Part Three, Inheritance: Sea Change
His long, youthful fingers were a grace against the strings of the Goya acoustic he held. The song was a heavy one. He began to sing then, and as Wil listened she could imagine that the perfect voice of this young man had held other songs, and maybe even other languages in its grasp. He had such a way with the music, a feeling of words that only came with age. She knew, for she had seen a like glint in the eyes of her parents, seen it in the milky gaze of the elderly on the streets. But his eyes... those deep, impossibly warm eyes what sparkled with wit and the frosted, wiemeraner brown of horehound candies, they held something dark. Something dark and... golden. The refrain drifted up again, and sighing in wonder Wil allowed herself to focus on it, to truly hear the words as if for the first time.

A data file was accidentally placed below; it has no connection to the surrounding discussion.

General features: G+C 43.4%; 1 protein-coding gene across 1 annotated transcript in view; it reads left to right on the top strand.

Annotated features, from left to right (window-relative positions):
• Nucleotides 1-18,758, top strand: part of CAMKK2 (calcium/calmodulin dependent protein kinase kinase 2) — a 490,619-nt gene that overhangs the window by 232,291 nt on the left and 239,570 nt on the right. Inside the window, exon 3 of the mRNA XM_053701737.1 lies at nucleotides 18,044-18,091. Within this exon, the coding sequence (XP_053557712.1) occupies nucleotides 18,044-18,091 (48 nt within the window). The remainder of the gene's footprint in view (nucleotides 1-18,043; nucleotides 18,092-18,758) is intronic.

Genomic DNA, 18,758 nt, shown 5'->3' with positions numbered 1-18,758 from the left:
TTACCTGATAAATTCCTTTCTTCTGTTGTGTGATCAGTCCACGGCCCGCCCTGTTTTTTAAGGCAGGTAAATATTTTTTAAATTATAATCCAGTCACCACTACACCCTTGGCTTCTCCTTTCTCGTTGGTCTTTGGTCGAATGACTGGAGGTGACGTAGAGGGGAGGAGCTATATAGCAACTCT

“Sagt wo sind die Veilchen hin?
Die so freudig glänzten
Und der Blumen Königin
Ihren Weg bekränzten?
Jüngling ach! Der Lenz entflieht,
Diese Veilchen sind verblüht!
Sagt wo sind die Rosen hin?
Die wir singend pflückten,
Als sich Hirt und Schäferin
Hut und Busen schmückten?
Mädchen ach! Der Sommer flieht,
Jene Rosen sind verblüht!
Führe denn zum Bächlein mich,
Das die Veilchen tränkte;
Das mit leisem Murmeln sich
In die Täler senkte.
Luft und Sonne glühten sehr,
“Jenes Bächlein ist nicht mehr!